The size of the global industrial hemp market is forecasted to grow at a CAGR of 13.7% between 2020 to 2025 and be worth $12.98bn by 2025. Difficulty refining end products from the crop and fluctuations of availability of raw materials, however, is restricting the market.

Like Eichner, Kayll believes hemp can address some of the environmental concerns around the growth of fossil fuel plastics, as well as the increase in industrial hemp waste.

“We realised that a large amount of hemp was going to be available and thought: wouldn’t it be great to find a way to reduce the amount of fossil fuel plastic and provide a product that is reasonably inexpensive and easy to implement and happens to look fantastic,” he explains.

Similarly to Sana, Hemp Plastics does not use 100% hemp-based plastic, but blends hemp plastics with various different thermoplastics, including fossil fuel and bioplastics, and custom blends.

Lack of infrastructure

While hemp is routinely used in other markets, Corey Kratcha, CEO of C2Renew, a biocomposite manufacturer that uses hemp as one of its inputs, says there is a lack of infrastructure for hemp bio-feeds.

“It’s a chicken and egg scenario with fibre processing in general. It usually starts with a pilot or small-scale investment in the equipment, but the output is so low that the economics to recoup the cost has to be much higher,” he explains.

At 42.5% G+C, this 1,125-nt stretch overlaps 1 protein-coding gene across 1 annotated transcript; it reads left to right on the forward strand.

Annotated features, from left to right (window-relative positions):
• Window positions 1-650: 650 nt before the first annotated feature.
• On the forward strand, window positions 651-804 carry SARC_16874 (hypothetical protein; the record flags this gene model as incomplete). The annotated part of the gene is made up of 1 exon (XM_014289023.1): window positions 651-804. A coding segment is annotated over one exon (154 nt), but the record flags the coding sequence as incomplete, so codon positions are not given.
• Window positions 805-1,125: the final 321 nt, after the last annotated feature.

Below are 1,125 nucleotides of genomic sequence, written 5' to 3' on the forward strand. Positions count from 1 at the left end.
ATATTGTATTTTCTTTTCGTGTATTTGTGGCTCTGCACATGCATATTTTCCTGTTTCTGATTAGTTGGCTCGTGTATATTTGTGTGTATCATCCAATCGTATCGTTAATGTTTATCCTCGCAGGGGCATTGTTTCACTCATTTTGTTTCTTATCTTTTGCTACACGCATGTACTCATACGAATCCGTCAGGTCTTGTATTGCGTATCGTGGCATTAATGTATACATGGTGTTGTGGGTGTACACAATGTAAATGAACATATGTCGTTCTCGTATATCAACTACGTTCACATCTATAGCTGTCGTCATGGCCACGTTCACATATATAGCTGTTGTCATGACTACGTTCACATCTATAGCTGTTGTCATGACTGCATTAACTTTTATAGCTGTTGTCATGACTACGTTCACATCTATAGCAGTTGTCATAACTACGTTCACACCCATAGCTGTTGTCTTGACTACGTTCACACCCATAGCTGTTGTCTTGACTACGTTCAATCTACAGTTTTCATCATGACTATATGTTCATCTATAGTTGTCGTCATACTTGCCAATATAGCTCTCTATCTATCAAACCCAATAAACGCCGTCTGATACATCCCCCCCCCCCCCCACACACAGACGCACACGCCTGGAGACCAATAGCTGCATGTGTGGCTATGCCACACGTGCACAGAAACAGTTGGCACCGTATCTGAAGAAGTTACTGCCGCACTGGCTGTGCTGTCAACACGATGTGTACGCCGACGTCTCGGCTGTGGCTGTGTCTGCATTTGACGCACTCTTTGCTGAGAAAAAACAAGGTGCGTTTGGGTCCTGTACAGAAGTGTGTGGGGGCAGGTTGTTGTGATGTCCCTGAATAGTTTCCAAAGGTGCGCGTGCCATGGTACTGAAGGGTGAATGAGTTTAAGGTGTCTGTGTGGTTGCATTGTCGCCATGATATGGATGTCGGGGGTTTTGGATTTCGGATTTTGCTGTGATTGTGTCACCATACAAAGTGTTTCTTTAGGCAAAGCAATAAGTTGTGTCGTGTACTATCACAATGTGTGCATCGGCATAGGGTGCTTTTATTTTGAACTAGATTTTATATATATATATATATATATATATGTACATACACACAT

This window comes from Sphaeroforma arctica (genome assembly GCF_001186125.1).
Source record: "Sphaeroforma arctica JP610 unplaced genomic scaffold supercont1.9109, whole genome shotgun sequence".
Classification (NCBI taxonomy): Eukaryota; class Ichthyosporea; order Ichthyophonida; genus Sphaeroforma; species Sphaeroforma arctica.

“That can be prohibitive, there needs to be confirmation there will be revenue sources. We would use it readily if the supply was consistent.”

A challenge to investments in the industry could be that corn, the dominant feedstock for bioplastics, is heavily subsidised in the US. Farmers that produce commodity crops such as corn receive around 40% of their income from subsidies.

What we’re trying to do is recognise the need to move away from corn as a mono-crop in the US and as a feedstock for bioplastics.

“Corn has been subsidised for a very long time and hemp will not compete with it until either the hemp industry reaches a certain economy of scale through its own natural growth, or until hemp itself is subsidised, or until corn is no longer subsidised,” says Eichner.

“What we’re trying to do is recognise the need to move away from corn as a mono-crop in the US and as a feedstock for bioplastics.”

In Europe, where France is the predominant producer of hemp, the hemp packaging industry is as yet non-existent. However, the European Industrial Hemp Association is promoting it as a potential application and says the sector is becoming more organised and has “great opportunities ahead”.

The Association reports that there is currently an oversupply of hemp biomass in the EU, caused by the “hype” around CBD, which in turn has led to an ‘explosive growth in the number of cultivators, producers, and investors’.

It was recently reported that authorities in the Italian town of Roccasecca are exploring the potential for developing a hemp plastics supply chain while cleaning up local land, as the plant has remediation possibilities. A company called Eir Health also claims to be building the first factory in Europe to produce 100% biodegradable Hemp PLA.